You’ve heard of J. Alexander, but have you heard of Alva Page? Alva is an accomplished runway coach who specializes in training plus models (how refreshing is that?). In this series “10 Questions” let’s meet the man who has coined 2008 as “the year of the walk”.
[Tonya] Thank you so much for taking time out from your schedule to chat with me. Tell the readers about your background?
[Alva] I am Alva Page, a former aspiring actor-turned model and now a Runway/Model Coach. I have been in the beauty and fashion industry for over 10 years. I help train would-be models how to walk the runway with style, grace, poise and the grandeur that is needed to showcase each designer’s collection.
[Tonya] Were you surrounded by plus size women growing up?
[Alva] Yes I was; my paternal grandmother was a plus size woman as well as grand aunts and my cousins. Being around plus size or as it’s known, “size sexy” woman is nothing new to me.
[Tonya] What made you decide to become a runway trainer?
[Alva] I never thought about being a Runway/Model Coach, I always wanted to be an actor. I was told by a program director that I should model, so I started investing in modeling workshops and it was during those workshops that I met Martin Snaric who gave me the “a-ha” moment. I went back to college at St. Augustine’s where we had a modeling troupe on campus. Two of the potential models didn’t get the routine down so I stepped in and taught them what I learned from the workshops and that’s how I started. Over the years I have perfected my craft and it’s led to doing what I do now with most new clients coming in through referrals.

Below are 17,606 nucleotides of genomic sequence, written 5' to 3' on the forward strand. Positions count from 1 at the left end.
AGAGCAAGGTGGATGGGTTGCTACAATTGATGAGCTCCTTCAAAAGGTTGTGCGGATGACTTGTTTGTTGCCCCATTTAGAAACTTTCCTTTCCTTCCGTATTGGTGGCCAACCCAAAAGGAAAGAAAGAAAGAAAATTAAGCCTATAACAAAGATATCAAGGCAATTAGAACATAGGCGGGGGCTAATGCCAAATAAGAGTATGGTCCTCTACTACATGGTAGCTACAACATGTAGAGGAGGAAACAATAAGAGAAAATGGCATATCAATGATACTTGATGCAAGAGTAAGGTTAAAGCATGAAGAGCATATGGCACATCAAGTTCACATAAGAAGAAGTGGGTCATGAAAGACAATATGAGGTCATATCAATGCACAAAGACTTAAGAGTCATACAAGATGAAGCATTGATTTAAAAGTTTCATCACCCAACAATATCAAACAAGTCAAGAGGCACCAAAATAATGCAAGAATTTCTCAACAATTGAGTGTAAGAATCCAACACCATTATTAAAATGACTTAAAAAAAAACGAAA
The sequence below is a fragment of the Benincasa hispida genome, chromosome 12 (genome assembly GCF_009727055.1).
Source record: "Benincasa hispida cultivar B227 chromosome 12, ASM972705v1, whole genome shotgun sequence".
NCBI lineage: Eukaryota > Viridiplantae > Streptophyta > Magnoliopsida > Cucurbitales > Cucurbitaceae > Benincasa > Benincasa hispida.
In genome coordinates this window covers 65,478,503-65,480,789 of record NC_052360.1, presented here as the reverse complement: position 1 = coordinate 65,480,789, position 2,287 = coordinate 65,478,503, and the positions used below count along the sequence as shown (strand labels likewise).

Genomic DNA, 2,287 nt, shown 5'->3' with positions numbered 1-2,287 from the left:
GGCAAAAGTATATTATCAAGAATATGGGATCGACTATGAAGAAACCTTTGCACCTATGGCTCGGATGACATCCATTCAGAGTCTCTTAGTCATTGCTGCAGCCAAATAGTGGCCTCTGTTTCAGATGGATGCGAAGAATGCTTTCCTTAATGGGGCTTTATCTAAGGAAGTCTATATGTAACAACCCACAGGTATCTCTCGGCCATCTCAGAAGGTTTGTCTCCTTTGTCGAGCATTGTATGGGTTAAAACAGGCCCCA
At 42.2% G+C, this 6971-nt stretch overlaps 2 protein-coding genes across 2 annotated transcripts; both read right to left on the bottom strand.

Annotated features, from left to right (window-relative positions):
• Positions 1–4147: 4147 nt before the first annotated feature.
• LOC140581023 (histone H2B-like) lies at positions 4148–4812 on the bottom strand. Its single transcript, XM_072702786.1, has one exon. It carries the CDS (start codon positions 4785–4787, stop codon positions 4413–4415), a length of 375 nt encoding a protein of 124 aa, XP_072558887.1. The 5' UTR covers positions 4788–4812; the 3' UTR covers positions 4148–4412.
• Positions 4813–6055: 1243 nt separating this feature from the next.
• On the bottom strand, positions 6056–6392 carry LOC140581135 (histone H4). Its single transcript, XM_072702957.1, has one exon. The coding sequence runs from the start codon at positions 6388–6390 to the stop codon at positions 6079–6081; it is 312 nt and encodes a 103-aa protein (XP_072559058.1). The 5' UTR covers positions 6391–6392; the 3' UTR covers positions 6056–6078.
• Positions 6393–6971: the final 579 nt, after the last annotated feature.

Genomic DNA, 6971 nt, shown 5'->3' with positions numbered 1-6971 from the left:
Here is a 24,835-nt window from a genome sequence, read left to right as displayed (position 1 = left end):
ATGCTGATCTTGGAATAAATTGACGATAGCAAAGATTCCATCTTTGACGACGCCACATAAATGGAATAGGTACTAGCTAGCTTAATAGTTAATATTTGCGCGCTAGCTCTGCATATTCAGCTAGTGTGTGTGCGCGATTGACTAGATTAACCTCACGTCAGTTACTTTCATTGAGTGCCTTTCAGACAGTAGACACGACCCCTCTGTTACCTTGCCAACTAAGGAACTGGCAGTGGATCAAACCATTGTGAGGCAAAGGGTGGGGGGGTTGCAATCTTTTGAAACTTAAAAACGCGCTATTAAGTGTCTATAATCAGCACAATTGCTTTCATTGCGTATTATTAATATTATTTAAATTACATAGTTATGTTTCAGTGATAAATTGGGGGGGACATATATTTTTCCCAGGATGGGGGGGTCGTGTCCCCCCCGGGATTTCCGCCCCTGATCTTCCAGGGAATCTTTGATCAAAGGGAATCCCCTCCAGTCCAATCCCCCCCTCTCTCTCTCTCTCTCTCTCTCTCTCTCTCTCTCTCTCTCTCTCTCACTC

[Tonya] Who are some of your influences in this industry called fashion?
[Alva] Which decade? During the 60’s and the early 70’s, that was the era of the runway models like Bethann Hardison and Bilie Blair, who broke barriers on the runway for women of color. The 80’s introduced us to Debra Shaw, who devastated the couture runways with her chameleonic poses and of course in the 90’s the Supermodel era with Naomi, Linda, Claudia, Christy, and Cindy. These gorgeous creatures became stronger by being a very close knit family. They became the most powerful faces on the runway, picking and choosing which shows they wanted to do. My biggest male influence is Andre Leon Talley; he defied all the odds of the fashion industry. He has something no other African American man at that time had achieved, which was obtaining first hand knowledge from the very extraordinary Diana Vreeland (former editor in chief of Vogue magazine). He was surrounded by a wealth of knowledge from the most prominent women and men in the industry.
[Tonya] You had the distinction of being the runway trainer for BET’s first Rip The Runway Fashion Showcase, in which the fashions of plus sizes was the most popular segment. What was that experience like?
[Alva] I was a bit anxious with that experience because I’d just moved to NYC in 2006 and during that time, I was contacting all the agencies and letting them know who I was and what I could offer to their agencies and some of the replies were they already had an in-house trainer, or what other agencies have I worked with. I felt that I needed to do something big that would allow me to showcase what I could do. Then a new friend, who works in PR, saw what I could do and put me in contact with an agent who was using his loft space for the plus size casting for BET’s Rip the Runway and he in turn told the head casting person that they needed to have me affiliated with the show.